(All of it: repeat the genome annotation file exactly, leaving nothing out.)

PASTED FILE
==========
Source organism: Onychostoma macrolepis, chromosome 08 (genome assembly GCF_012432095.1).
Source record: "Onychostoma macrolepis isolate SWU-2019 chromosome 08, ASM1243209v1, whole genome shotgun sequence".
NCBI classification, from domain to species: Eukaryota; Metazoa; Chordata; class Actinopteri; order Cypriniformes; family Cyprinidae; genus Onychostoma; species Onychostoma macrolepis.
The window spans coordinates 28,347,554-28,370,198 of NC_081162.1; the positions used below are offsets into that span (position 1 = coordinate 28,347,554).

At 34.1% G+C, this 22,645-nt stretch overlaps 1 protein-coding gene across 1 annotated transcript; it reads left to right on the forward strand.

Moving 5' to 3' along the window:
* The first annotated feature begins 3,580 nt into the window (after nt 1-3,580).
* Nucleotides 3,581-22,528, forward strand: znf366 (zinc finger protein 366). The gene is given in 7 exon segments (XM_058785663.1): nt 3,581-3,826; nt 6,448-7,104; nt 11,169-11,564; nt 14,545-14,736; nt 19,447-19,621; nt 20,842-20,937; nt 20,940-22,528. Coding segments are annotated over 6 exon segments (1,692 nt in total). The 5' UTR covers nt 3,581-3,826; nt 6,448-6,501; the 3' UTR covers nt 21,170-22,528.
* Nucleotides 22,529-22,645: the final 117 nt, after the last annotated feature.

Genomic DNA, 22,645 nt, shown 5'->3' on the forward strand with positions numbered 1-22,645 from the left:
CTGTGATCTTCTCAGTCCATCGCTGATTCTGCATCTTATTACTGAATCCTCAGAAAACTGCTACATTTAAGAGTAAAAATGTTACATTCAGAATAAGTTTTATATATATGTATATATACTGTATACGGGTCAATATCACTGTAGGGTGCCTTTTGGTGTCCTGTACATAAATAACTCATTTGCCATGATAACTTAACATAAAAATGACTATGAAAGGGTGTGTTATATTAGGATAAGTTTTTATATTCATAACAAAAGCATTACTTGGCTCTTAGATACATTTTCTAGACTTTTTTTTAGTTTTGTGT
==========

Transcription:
Source organism: Onychostoma macrolepis, chromosome 08 (genome assembly GCF_012432095.1).
Source record: "Onychostoma macrolepis isolate SWU-2019 chromosome 08, ASM1243209v1, whole genome shotgun sequence".
NCBI classification, from domain to species: Eukaryota; Metazoa; Chordata; class Actinopteri; order Cypriniformes; family Cyprinidae; genus Onychostoma; species Onychostoma macrolepis.
The window spans coordinates 28,347,554-28,370,198 of NC_081162.1; the positions used below are offsets into that span (position 1 = coordinate 28,347,554).

At 34.1% G+C, this 22,645-nt stretch overlaps 1 protein-coding gene across 1 annotated transcript; it reads left to right on the forward strand.

Moving 5' to 3' along the window:
* The first annotated feature begins 3,580 nt into the window (after nt 1-3,580).
* Nucleotides 3,581-22,528, forward strand: znf366 (zinc finger protein 366). The gene is given in 7 exon segments (XM_058785663.1): nt 3,581-3,826; nt 6,448-7,104; nt 11,169-11,564; nt 14,545-14,736; nt 19,447-19,621; nt 20,842-20,937; nt 20,940-22,528. Coding segments are annotated over 6 exon segments (1,692 nt in total). The 5' UTR covers nt 3,581-3,826; nt 6,448-6,501; the 3' UTR covers nt 21,170-22,528.
* Nucleotides 22,529-22,645: the final 117 nt, after the last annotated feature.

Genomic DNA, 22,645 nt, shown 5'->3' on the forward strand with positions numbered 1-22,645 from the left:
CTGTGATCTTCTCAGTCCATCGCTGATTCTGCATCTTATTACTGAATCCTCAGAAAACTGCTACATTTAAGAGTAAAAATGTTACATTCAGAATAAGTTTTATATATATGTATATATACTGTATACGGGTCAATATCACTGTAGGGTGCCTTTTGGTGTCCTGTACATAAATAACTCATTTGCCATGATAACTTAACATAAAAATGACTATGAAAGGGTGTGTTATATTAGGATAAGTTTTTATATTCATAACAAAAGCATTACTTGGCTCTTAGATACATTTTCTAGACTTTTTTTTAGTTTTGTGT